1,120 stated that they would accept lower-paying jobs that allowed them their freedom to social media and from internet blocks over a higher paying job that restricted them.

1,960 acknowledged to breaking IT policy on a regular basis by attempting (and even succeeding) at bypassing security measures meant to restrict their online access.

This new wave of future employees are emerging like a grass-root movement, refusing positions that don’t meet their freedom requirements and setting a new bar in employee-employer social media relations. This growing trend is something that old employers are having trouble adapting to.

The Productivity Fears of the Employers

If you’ve been keeping up with us, you know very well that maintaining and increasing productivity is always high on the employers list. So, naturally, when they see demands for increasing internet freedoms, they usually provoke thoughts of “Well why do you want more access” and “Are you going to be wasting time surfing the web as opposed to working?” But it doesn’t have to be that way.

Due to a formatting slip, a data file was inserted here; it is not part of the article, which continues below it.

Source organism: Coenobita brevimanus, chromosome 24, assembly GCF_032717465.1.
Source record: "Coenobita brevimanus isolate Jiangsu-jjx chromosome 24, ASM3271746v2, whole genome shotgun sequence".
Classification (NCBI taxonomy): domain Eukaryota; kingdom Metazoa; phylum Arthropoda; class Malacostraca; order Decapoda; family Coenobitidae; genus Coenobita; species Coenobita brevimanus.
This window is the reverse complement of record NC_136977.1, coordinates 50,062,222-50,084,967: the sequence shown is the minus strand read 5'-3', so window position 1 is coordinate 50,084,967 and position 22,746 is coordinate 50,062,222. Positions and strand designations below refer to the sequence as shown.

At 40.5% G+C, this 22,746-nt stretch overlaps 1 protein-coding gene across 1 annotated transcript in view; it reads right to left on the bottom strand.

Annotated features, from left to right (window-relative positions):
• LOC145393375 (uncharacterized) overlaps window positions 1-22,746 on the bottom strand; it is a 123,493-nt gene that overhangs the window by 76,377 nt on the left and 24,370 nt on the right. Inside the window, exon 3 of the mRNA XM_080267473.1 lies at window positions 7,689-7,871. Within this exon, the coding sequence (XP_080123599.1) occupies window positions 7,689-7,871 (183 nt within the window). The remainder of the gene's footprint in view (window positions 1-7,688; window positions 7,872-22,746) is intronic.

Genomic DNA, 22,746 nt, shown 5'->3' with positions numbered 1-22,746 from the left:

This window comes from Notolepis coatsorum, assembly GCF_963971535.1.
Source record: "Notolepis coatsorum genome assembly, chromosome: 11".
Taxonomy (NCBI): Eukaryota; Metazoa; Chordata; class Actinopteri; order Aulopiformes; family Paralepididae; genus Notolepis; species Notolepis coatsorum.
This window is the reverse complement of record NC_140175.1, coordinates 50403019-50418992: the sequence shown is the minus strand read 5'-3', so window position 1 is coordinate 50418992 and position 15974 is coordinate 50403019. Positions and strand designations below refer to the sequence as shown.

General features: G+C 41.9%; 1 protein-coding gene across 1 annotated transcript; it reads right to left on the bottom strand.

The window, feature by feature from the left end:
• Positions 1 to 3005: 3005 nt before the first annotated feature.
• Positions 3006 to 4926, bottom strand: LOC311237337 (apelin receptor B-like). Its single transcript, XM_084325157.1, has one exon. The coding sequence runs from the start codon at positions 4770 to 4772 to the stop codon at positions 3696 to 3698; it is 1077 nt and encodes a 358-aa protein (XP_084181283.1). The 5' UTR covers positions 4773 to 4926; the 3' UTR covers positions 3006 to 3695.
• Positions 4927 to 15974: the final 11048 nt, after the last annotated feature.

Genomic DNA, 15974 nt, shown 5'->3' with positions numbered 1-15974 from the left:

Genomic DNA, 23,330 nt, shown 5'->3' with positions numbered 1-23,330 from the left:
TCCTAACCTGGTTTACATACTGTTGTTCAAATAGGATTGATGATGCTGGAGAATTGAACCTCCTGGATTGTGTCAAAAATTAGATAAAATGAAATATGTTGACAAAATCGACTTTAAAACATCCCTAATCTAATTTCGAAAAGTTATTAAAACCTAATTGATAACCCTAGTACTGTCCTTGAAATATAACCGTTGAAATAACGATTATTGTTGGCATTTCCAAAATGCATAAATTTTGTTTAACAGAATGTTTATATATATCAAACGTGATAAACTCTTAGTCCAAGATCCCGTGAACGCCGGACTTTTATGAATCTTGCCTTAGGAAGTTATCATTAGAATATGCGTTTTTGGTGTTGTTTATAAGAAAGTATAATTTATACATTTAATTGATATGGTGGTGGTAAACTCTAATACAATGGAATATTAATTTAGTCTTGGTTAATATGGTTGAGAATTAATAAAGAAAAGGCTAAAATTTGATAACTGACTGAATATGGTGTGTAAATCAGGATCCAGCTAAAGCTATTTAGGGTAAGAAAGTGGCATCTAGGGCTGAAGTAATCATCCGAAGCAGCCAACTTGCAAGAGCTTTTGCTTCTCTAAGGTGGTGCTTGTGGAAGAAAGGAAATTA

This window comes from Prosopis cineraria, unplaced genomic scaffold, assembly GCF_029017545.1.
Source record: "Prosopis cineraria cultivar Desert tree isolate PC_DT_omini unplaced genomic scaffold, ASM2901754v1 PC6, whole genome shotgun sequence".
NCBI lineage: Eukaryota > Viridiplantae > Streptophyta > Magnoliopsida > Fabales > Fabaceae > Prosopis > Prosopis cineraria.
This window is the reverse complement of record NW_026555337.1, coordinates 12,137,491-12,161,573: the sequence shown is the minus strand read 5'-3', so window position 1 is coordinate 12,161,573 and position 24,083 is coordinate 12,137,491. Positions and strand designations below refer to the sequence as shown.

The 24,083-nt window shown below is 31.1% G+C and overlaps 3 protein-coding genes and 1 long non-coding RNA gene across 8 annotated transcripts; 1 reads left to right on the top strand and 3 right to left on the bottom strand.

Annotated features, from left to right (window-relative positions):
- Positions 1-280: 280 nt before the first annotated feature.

This increased trend of internet freedom doesn’t come from the slackers; it comes from the motivators. They don’t see it as a sink hole to waste company time and money, but instead as a tool to pause and recharge their batteries. Job motivation is a large factor in productivity and if granting access to Twitter allows them to return to work refreshed, then so be it. In the end, the problem for the employers should be the websites themselves, but the time management of the employees.

The Middle Ground

Effective time management is where both the employers and employees must meet; granting access with the assurance that it won’t be abused. Here, conventional software and productivity monitoring programs don’t work since they focus on preventative measure, as opposed to motivational goals. They snoop and locate sites that employees spend a large amount of time on and place a website block, preventing future access.

New productivity software, such as WorkMeter, which has grown rapidly in Spain’s industry, take on a different approach. They work by monitoring application usage on productive and unproductive applications, then displaying the activity graphs to the employer AND the employee. This grants the future hires the internet freedom they wish all the while letting their employers unintrusively see the levels of their productivity. 

The college students are growing from pre-graduates to post-graduates and in no time, they will take over the workforce. The advancement of company productivity depends on who will gain them by deciding to take the first step in workplace freedom and embrace this new method of improving productivity.

April 9, 2012 at 5:00 pm

Productivity tips